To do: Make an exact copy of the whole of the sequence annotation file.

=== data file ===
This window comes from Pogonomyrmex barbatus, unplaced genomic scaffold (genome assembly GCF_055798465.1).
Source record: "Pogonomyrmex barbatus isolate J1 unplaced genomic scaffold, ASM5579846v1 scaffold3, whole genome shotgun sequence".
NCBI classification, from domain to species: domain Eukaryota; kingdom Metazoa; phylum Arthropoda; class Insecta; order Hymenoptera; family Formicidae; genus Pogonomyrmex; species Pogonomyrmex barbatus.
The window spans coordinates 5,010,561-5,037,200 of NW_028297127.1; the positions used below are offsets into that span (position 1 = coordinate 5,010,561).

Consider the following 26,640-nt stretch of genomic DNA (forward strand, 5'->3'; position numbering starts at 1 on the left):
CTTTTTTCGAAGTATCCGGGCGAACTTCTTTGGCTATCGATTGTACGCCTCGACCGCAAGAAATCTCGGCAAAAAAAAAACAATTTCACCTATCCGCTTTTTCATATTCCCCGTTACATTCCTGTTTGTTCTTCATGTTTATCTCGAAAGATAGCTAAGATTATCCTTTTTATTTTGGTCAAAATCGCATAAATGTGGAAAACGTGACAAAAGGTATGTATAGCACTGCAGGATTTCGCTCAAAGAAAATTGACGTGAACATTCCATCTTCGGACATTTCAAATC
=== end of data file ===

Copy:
This window comes from Pogonomyrmex barbatus, unplaced genomic scaffold (genome assembly GCF_055798465.1).
Source record: "Pogonomyrmex barbatus isolate J1 unplaced genomic scaffold, ASM5579846v1 scaffold3, whole genome shotgun sequence".
NCBI classification, from domain to species: domain Eukaryota; kingdom Metazoa; phylum Arthropoda; class Insecta; order Hymenoptera; family Formicidae; genus Pogonomyrmex; species Pogonomyrmex barbatus.
The window spans coordinates 5,010,561-5,037,200 of NW_028297127.1; the positions used below are offsets into that span (position 1 = coordinate 5,010,561).

Consider the following 26,640-nt stretch of genomic DNA (forward strand, 5'->3'; position numbering starts at 1 on the left):
CTTTTTTCGAAGTATCCGGGCGAACTTCTTTGGCTATCGATTGTACGCCTCGACCGCAAGAAATCTCGGCAAAAAAAAAACAATTTCACCTATCCGCTTTTTCATATTCCCCGTTACATTCCTGTTTGTTCTTCATGTTTATCTCGAAAGATAGCTAAGATTATCCTTTTTATTTTGGTCAAAATCGCATAAATGTGGAAAACGTGACAAAAGGTATGTATAGCACTGCAGGATTTCGCTCAAAGAAAATTGACGTGAACATTCCATCTTCGGACATTTCAAATC